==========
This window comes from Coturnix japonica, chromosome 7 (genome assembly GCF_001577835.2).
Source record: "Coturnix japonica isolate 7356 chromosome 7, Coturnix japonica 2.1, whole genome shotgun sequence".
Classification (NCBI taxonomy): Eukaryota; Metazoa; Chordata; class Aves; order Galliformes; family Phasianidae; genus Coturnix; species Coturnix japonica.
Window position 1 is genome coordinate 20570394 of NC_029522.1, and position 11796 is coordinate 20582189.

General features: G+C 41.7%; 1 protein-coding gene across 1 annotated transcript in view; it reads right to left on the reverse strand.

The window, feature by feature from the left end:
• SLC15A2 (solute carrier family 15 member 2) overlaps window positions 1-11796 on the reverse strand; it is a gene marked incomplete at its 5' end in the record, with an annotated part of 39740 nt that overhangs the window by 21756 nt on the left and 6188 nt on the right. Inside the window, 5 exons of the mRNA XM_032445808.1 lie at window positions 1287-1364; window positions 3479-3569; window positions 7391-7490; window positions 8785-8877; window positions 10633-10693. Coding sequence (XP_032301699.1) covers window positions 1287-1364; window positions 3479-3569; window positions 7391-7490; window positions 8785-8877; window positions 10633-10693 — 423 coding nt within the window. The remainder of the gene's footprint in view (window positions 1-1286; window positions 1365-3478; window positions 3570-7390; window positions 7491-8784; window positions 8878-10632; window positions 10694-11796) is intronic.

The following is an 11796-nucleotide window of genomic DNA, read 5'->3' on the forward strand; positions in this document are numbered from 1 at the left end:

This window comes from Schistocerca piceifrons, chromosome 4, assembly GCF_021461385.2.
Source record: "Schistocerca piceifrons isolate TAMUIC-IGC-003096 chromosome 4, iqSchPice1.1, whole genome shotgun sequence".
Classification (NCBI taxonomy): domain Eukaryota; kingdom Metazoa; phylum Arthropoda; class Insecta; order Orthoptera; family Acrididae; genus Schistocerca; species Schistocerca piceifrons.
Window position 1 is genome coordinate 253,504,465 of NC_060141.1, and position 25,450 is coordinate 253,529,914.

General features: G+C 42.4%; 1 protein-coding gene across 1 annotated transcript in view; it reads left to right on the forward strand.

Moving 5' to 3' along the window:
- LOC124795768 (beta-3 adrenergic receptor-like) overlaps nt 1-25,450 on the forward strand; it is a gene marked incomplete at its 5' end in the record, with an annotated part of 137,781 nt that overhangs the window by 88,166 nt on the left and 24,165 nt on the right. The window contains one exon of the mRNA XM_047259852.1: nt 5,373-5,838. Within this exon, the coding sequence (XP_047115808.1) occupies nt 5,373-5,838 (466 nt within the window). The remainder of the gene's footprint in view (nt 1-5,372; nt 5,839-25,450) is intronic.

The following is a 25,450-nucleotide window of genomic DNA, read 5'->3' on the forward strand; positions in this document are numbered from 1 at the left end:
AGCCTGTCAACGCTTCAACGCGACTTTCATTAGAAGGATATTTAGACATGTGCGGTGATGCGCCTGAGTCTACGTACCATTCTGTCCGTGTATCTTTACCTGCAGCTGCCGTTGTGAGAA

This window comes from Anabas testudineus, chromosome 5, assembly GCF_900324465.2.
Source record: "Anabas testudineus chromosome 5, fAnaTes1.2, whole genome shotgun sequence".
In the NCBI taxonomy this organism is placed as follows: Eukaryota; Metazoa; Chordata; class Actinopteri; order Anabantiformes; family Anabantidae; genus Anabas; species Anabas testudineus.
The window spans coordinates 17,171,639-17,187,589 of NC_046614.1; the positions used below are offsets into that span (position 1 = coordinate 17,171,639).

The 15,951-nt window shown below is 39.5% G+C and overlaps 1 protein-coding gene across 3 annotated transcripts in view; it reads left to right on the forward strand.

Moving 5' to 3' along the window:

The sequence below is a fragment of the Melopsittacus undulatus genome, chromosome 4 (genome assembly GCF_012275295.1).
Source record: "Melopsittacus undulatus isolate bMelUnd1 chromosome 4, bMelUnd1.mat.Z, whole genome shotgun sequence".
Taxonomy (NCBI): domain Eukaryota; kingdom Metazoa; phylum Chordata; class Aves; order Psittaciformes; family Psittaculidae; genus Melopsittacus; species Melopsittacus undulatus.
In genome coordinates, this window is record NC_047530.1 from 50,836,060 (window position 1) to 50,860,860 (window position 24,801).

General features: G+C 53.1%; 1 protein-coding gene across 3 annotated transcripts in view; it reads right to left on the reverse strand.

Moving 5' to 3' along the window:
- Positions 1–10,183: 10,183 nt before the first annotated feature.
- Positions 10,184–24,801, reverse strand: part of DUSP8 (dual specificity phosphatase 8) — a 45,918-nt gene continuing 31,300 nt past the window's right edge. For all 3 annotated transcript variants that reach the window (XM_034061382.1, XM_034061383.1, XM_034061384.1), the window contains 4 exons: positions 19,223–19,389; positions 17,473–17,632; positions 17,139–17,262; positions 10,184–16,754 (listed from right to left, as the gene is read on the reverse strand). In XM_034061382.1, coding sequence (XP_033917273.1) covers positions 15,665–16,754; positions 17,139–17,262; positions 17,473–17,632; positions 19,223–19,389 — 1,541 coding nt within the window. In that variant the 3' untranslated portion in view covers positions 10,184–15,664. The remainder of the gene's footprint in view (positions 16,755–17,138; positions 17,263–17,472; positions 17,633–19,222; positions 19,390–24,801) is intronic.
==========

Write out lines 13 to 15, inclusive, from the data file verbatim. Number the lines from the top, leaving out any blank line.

General features: G+C 42.4%; 1 protein-coding gene across 1 annotated transcript in view; it reads left to right on the forward strand.

Moving 5' to 3' along the window:
- LOC124795768 (beta-3 adrenergic receptor-like) overlaps nt 1-25,450 on the forward strand; it is a gene marked incomplete at its 5' end in the record, with an annotated part of 137,781 nt that overhangs the window by 88,166 nt on the left and 24,165 nt on the right. The window contains one exon of the mRNA XM_047259852.1: nt 5,373-5,838. Within this exon, the coding sequence (XP_047115808.1) occupies nt 5,373-5,838 (466 nt within the window). The remainder of the gene's footprint in view (nt 1-5,372; nt 5,839-25,450) is intronic.